Posted by: Rosecafasso
I happened upon a 2009 podcast my editor did with an industry analyst in which they discussed social media and listening to what customer are saying to help create an engagement strategy.
And now, two years later, we are still talking about listening to customers? Apparently so.
As companies continue to wrestle with social engagement strategies and wonder what it is their customers want to hear, how about this for a suggestion:
Why not just ask them?
That tip comes courtesy of Biz Stone, co-founder of Twitter, Inc., who shared his thoughts about customer engagement during a keynote presentation at the Direct Marketing Association annual conference in Boston this week.
Stone recounted the early days of Twitter, way back in 2006, when even some of his friends called the micro blogging service “an irrelevant toy.” He told a story about JetBlue, one of the first corporate adopters. As Stone tells it, the airline was not sure what to do with Twitter, so it used the channel to push press releases.
”No one seemed to care,” Stone said.
In frustration, a JetBlue staffer finally tweeted, “What do you want us to tweet?”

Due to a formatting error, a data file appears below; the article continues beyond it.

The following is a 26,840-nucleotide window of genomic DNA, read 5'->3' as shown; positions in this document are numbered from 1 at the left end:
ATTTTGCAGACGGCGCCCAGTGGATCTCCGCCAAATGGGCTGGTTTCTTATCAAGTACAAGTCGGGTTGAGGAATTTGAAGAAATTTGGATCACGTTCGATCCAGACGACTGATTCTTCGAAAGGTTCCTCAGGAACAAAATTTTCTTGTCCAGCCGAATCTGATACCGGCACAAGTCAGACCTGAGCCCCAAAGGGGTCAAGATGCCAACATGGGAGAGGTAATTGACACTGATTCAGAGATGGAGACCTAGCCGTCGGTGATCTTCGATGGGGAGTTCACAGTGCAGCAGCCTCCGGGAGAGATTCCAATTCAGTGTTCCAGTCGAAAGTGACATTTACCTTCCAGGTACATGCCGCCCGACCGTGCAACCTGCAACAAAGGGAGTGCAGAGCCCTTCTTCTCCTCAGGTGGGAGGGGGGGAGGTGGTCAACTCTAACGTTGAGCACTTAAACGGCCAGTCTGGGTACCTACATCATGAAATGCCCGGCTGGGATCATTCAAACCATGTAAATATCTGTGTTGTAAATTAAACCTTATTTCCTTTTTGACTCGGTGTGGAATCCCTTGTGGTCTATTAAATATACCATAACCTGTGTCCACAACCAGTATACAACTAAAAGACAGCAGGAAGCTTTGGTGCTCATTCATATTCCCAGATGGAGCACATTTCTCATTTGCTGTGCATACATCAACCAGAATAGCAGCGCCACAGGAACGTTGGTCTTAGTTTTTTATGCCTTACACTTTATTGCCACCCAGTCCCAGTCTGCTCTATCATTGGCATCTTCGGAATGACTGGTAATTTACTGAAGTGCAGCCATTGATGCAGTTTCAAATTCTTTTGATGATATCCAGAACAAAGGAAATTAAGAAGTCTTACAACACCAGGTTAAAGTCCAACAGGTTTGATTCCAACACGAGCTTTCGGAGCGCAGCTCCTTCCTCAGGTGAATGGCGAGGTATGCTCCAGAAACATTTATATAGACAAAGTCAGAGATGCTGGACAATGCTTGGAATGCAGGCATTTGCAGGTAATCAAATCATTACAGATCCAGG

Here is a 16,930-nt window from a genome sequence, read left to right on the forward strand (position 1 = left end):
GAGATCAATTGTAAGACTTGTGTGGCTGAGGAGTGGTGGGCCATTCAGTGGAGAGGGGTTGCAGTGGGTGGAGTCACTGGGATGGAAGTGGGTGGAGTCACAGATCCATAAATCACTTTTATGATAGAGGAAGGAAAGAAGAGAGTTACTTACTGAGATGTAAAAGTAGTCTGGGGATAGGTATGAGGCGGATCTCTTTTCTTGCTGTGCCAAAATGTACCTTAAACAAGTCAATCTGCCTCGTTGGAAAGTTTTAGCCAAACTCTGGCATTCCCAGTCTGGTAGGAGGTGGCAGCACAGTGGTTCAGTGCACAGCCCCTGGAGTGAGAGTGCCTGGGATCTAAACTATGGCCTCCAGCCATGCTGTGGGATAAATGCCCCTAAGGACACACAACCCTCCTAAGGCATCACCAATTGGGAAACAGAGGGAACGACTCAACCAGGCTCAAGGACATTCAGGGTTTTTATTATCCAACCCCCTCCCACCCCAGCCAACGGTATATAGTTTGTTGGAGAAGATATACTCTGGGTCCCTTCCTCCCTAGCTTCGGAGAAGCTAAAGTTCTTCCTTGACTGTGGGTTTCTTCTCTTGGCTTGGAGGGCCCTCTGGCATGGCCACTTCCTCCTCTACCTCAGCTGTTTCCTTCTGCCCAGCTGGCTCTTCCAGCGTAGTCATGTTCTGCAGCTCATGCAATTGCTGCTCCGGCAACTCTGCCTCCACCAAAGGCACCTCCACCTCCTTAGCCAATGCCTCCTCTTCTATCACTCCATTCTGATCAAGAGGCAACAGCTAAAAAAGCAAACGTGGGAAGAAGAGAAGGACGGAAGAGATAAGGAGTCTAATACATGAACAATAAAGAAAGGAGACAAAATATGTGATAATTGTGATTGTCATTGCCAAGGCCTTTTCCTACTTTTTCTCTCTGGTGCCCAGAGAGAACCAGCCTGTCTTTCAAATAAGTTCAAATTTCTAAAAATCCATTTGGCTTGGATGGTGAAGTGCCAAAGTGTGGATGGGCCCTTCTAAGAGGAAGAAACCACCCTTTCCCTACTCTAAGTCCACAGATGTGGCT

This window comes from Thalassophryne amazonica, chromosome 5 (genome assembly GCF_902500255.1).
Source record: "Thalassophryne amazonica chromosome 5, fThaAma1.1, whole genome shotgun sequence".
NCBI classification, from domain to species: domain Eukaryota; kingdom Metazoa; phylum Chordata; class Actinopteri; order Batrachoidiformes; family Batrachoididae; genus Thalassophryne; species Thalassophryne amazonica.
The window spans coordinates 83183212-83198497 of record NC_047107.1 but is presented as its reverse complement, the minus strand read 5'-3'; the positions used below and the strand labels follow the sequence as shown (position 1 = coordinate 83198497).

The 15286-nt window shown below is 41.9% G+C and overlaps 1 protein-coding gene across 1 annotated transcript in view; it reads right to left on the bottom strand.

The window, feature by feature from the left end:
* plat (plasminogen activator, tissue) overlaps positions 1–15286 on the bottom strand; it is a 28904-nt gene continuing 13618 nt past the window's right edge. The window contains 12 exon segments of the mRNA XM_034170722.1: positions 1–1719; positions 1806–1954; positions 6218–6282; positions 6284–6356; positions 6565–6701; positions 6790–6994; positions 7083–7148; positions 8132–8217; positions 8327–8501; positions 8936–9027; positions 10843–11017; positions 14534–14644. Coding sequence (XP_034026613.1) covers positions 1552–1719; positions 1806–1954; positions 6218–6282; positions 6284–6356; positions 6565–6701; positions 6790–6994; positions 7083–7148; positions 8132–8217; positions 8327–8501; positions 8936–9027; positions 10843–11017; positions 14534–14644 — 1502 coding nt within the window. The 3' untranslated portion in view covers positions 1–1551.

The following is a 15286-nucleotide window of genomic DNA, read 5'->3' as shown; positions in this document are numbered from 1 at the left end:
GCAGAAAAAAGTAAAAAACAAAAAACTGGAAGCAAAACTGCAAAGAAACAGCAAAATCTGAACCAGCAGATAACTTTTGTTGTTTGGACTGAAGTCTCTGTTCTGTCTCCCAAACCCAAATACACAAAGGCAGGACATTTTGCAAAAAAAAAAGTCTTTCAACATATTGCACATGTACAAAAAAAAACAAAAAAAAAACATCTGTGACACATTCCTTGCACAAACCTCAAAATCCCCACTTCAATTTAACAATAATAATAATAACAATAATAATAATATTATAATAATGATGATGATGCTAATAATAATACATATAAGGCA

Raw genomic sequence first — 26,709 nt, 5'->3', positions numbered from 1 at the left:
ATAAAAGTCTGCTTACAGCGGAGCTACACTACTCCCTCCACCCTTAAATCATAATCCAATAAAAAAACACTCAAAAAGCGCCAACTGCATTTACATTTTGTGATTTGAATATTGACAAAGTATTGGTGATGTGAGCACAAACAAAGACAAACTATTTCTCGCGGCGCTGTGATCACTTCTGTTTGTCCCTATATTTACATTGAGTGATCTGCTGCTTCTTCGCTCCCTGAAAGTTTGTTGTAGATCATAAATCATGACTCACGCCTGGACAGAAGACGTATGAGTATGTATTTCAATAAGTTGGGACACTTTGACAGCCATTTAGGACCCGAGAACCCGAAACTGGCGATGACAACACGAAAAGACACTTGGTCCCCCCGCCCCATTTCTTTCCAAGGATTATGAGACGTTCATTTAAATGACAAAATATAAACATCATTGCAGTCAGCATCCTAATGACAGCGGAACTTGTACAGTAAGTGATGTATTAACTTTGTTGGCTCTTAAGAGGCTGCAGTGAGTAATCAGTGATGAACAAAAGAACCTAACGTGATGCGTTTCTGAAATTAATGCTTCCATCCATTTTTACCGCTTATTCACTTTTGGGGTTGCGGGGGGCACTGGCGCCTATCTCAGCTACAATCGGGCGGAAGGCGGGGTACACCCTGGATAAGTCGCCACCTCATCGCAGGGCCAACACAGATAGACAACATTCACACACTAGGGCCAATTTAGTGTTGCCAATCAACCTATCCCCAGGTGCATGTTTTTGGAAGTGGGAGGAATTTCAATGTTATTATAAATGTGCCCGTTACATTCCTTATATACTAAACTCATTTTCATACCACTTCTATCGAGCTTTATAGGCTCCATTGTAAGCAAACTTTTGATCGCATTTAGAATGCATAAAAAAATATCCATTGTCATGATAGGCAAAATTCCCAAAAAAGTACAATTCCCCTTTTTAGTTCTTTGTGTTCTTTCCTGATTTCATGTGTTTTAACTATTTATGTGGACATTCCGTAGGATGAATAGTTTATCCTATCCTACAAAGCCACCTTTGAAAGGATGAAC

Sure enough, customers responded with suggestions on what kinds of information they wanted, like weather and travel tips.
The customers essentially told the airline, “We want you to drop the PR shield and talk to us,” Stone said. “So, they changed their strategy and started talking to people.”
”They occasionally throw in press releases, but now they are more well-received,” he added.
But chances are customers will not be interested in small talk and certainly not a low-value press release, even if it is on an only occasional basis. The Twitter co-founder also said customers are looking for “deeper relationships” with companies and are “looking beyond the basics.”
Stone’s suggestions were echoed at a DMA panel discussion that focused on customer interaction. Several marketing chiefs noted the importance of finding out how customers want to engage before making outreach.
“Proceed with caution,” said Gregg Aamoth, vice president of customer marketing systems and privacy at Macy’s Inc. “You may think you know your customer, but we don’t know everything.”
Aamoth said Macy’s sends out surveys to customers asking them to identify the information they want and how they prefer to receive it. The goal is to avoid using a promotion or sales pitch as a first-time contact because that can irritate customers.
“Find a way for them to tell you how they want to communicate,” Aamoth said
Margot Vaughan, a senior vice president and global practice leader of Mastercard Advisors Services group, recommended a simple shift in thinking so companies look at the customer as someone “you are speaking with, not to.” The subtle change could help make for richer engagement.
“If you don’t give them value, they will know,” Vaughan added.